Playing a scientist named Dr. Karina Mogue in the upcoming "Avatar" sequel, Michelle Yeoh has had an amazing career. She started off in Hong Kong action films with the likes of Jackie Chan and Jet Li and most recently starred in hit action films like "Boss Level," "Gunpowder Milkshake," "Shang-Chi and the Legend of the Ten Rings," and the multiverse masterpiece "Everything Everywhere All at Once."
But Yeoh’s incredible career was almost cut short. While filming the 1996 film "The Stunt Woman," Yeoh was involved in an accident that resulted in a severe back injury. While recuperating in neck and torso braces, she began to question whether she should continue, as she told The Hollywood Reporter: "Why am I doing this? Is it worth it? If I really got hurt, then what?"
Fortunately, she was visited by Quentin Tarantino, whose immense enthusiasm for her work convinced her to keep going. Soon after, she made her Hollywood debut in the James Bond film "Tomorrow Never Dies" and followed that up with memorable roles in "Crouching Tiger, Hidden Dragon," "Memoirs of a Geisha," "Sunshine," and so many more.
CJ Jones lost his hearing due to spinal meningitis.
Deaf entertainer CJ Jones will not only have an onscreen role in the upcoming "Avatar: The Way of Water," but he has worked behind the scenes to create a Na’vi sign language to help expand the universe that James Cameron began in the original film.
While born to deaf parents, Jones himself was hearing until he contracted spinal meningitis at the age of seven, ultimately resulting in him losing his hearing. This did not slow him down, as he soon became involved in the deaf community as well as pursuing acting roles. He made his television debut on a 1991 episode of "A Different World" which led to even more television roles. He made his feature film debut as the subject of the 2009 documentary "See What I’m Saying" which he quickly followed with a major role in Edgar Wright’s "Baby Driver" and a recurring role on the Stephen King-inspired series "Castle Rock."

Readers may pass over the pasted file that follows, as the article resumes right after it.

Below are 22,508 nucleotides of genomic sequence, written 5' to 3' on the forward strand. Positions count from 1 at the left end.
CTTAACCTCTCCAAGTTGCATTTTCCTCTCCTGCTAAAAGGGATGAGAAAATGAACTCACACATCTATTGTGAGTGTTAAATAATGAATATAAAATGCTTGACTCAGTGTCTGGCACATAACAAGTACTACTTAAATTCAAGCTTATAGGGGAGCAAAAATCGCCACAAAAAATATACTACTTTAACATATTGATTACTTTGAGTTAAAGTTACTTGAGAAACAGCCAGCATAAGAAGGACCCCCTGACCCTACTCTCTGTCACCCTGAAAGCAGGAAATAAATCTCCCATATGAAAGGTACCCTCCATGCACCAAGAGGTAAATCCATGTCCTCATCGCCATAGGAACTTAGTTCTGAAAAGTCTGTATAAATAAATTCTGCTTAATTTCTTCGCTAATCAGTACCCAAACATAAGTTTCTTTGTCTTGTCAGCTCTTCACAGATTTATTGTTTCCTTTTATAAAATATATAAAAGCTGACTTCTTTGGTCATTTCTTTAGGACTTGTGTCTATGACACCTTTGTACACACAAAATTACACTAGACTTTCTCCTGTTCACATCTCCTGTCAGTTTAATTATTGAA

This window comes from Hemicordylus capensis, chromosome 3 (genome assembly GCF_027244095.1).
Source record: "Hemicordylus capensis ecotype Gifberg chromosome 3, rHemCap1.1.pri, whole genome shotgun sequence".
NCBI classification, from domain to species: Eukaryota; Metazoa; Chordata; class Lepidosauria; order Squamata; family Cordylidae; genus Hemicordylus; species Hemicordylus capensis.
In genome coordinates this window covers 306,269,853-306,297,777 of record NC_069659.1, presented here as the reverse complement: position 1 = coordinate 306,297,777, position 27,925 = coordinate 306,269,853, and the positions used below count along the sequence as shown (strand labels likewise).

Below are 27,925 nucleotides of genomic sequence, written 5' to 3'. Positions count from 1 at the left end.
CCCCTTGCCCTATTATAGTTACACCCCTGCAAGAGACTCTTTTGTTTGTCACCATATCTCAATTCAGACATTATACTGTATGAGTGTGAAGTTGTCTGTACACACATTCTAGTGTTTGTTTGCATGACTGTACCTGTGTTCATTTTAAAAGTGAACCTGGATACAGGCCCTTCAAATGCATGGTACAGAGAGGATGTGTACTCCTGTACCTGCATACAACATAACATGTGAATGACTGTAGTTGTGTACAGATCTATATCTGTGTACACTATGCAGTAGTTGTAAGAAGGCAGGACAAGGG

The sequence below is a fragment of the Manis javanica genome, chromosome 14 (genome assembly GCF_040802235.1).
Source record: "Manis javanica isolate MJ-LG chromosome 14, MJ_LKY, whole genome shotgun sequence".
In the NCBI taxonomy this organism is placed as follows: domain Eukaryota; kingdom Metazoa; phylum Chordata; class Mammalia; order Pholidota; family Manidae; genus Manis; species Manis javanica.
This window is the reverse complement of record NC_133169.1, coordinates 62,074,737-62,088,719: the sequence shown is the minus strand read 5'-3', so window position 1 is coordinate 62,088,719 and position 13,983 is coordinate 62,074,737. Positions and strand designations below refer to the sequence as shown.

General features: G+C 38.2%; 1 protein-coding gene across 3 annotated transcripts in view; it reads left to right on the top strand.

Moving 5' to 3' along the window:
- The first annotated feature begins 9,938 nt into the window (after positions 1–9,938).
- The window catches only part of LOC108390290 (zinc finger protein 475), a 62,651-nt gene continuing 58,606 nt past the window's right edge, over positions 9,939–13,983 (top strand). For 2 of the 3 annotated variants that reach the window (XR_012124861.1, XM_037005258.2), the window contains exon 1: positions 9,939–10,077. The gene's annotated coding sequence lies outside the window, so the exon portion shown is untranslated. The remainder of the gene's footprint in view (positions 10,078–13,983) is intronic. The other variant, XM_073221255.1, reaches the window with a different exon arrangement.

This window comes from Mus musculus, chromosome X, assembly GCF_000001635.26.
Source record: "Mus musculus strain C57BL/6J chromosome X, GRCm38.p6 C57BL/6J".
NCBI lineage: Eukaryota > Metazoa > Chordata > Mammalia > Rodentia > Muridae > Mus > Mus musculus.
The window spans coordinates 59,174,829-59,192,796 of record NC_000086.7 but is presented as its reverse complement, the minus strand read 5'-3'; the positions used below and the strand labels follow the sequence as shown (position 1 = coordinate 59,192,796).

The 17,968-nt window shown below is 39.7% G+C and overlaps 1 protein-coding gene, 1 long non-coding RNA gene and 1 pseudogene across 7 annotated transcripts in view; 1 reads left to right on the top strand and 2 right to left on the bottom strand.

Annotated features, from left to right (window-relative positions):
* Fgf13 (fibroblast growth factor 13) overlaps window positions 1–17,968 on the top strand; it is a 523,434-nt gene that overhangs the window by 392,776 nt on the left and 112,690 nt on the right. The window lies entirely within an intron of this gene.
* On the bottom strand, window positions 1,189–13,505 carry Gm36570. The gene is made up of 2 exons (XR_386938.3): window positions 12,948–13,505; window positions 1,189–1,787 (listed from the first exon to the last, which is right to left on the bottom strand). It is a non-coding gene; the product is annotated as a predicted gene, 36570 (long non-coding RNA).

Jones also co-wrote and directed multiple episodes of a television show retelling fairy tales for the deaf community called "Once Upon a Sign," as well as creating the International Sign Language Theater Festival, a production company called Sign World Studios, and a non-profit subsidiary to help train deaf talent called SignLight.
David Thewlis had a panic attack while in character
David Thewlis, the actor behind Remus Lupin in the "Harry Potter" series as well as the villain of films like "Dragonheart" and "Wonder Woman," will soon portray a Na’vi in "Avatar 3" as well as the two films planned to follow it.
In 1993, David Thewlis made his breakout performance as Johnny Fletcher in the Mike Leigh film "Naked." The film was developed by weeks of the actors and director improvising based on a minimal outline by Leigh. These sessions would get fairly intense, including one moment when Thewlis lost himself completely in his role. In an interview with Independent, Thewlis recalls "I went into a strange place. Suddenly I got stuck with my eyes closed and couldn’t open them. I was so much in character, there was only one per cent of David still there. I wasn’t in control of my body any more. That got scary."
Thewlis attempted to break out of the moment by smoking, but his own hand unwillingly threw away the cigarettes. Despite the terror of the moment, Thewlis managed to take something positive away from it. "[I]t informed the scene at the end of the film where Johnny is having a breakdown and is no longer in control. That’s why it was so useful to have a panic attack."